Scrub typhus in neonates is not very different from older children. The clinical features like fever and hepatosplenomegaly which are common in children were present in three babies although, eschar was seen in two of them. High degree of suspicion is vital in diagnosing the disease in neonates. In the present case series, two babies were suspected because of gross organomegaly (5-6 cm of liver and 3-4 cms of spleen), one was because of maculopapular rash with prolonged fever and hailing from epidemic area, two babies were suspected because of pericardial effusion found in echocardiography. Investigations revealed White Blood Cells (WBC) count in normal range (5/5, 100%), and thrombocytopenia (2/5, 40%). CRP was high in all five babies. Blood and urine cultures were sterile in all babies. All of them had ELISA positive for IgM against scrub typhus. Two babies presented with hypotensive shock and one baby had aseptic meningitis. All five babies were initially started on empirical antibiotics as per the NICU protocol. After diagnosing scrub typhus, two of them received doxycycline and three of them were treated with i.v. Azithromycin. One baby died within 48 hours of admission and other four babies recovered from the illness. There are very few reports available on scrub typhus in neonates (Table/Fig 7) (1),(4),(6),(7),(8),(9),(10),(11),(12),(13).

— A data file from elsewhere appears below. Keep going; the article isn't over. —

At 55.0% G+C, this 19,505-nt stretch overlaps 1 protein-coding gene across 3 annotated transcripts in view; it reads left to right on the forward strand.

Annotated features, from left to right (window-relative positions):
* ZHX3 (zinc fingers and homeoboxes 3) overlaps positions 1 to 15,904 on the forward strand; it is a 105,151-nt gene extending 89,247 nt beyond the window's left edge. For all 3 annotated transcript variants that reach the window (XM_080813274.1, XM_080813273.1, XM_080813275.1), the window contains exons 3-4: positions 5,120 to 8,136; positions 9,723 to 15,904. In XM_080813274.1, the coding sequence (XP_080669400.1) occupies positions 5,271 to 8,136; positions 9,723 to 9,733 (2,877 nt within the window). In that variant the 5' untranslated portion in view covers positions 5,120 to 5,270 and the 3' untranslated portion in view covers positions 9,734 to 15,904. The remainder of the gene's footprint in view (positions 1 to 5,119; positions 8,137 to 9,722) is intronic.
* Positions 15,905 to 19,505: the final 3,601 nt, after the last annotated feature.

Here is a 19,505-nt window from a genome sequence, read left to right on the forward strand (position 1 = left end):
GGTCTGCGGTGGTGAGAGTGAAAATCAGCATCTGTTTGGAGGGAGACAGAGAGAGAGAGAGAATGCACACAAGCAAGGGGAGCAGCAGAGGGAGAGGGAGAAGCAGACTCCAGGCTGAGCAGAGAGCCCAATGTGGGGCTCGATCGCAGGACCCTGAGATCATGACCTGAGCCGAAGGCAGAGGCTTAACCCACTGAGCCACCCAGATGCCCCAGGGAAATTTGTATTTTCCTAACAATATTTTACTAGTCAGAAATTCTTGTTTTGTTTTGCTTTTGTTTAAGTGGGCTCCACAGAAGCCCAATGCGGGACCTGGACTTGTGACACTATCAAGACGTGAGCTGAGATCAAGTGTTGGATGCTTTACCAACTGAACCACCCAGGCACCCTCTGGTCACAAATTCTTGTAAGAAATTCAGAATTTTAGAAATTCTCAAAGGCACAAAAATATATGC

Orientia tsutsugamushi causes scrub typhus, which is the most common rickettsial infection. The infection is transmitted by the bite of an infected mite chigger. Srcub typhus is prevalent in North India and is emerging in Southern parts of India especially, in Tamil Nadu and Andhra Pradesh (14). It causes perivascular inflammation leading to vasculitis. This results in vascular leak and end-organ injury. It can affect people of any age from neonates, children, adults and pregnant women. In pregnancy, it can lead to intrauterine death, premature delivery, and small for gestational age infants (15). It has an incubation period of 6 to 21 days. It can present with non specific clinical features like fever, myalgia, and lethargy. It can involve any system ranging from respiratory distress, abdominal distension, shock, pericardial-pleural effusion and seizures (16). Eschar is the most pathognomonic of scrub typhus. It is a primary papule where the chigger has fed. It can occur anywhere in the body. Hidden areas like axilla, inguinal areas should be necessarily examined. In the present case series, there was eschar noted over the ear and the back. In Gao J et al., eschar was noted over the left groin in a 10-day-old neonate (13).